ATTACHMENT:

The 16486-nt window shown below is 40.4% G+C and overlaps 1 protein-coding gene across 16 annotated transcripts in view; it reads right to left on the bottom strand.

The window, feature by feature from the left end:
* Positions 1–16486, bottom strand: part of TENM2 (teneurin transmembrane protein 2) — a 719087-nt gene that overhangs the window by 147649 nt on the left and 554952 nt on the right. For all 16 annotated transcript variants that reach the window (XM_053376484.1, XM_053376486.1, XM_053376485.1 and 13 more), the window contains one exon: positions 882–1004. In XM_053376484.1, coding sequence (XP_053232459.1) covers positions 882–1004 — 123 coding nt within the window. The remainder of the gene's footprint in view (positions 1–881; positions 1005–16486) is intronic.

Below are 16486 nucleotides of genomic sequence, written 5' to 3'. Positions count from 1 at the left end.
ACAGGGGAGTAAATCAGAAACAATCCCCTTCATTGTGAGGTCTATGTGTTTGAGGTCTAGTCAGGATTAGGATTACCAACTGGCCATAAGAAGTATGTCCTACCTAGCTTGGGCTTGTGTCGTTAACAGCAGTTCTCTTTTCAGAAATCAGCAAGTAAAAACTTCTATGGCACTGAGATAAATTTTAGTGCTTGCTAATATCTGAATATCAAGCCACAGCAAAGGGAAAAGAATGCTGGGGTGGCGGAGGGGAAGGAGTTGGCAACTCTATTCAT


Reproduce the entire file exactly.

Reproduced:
The 16486-nt window shown below is 40.4% G+C and overlaps 1 protein-coding gene across 16 annotated transcripts in view; it reads right to left on the bottom strand.

The window, feature by feature from the left end:
* Positions 1–16486, bottom strand: part of TENM2 (teneurin transmembrane protein 2) — a 719087-nt gene that overhangs the window by 147649 nt on the left and 554952 nt on the right. For all 16 annotated transcript variants that reach the window (XM_053376484.1, XM_053376486.1, XM_053376485.1 and 13 more), the window contains one exon: positions 882–1004. In XM_053376484.1, coding sequence (XP_053232459.1) covers positions 882–1004 — 123 coding nt within the window. The remainder of the gene's footprint in view (positions 1–881; positions 1005–16486) is intronic.

Below are 16486 nucleotides of genomic sequence, written 5' to 3'. Positions count from 1 at the left end.
ACAGGGGAGTAAATCAGAAACAATCCCCTTCATTGTGAGGTCTATGTGTTTGAGGTCTAGTCAGGATTAGGATTACCAACTGGCCATAAGAAGTATGTCCTACCTAGCTTGGGCTTGTGTCGTTAACAGCAGTTCTCTTTTCAGAAATCAGCAAGTAAAAACTTCTATGGCACTGAGATAAATTTTAGTGCTTGCTAATATCTGAATATCAAGCCACAGCAAAGGGAAAAGAATGCTGGGGTGGCGGAGGGGAAGGAGTTGGCAACTCTATTCAT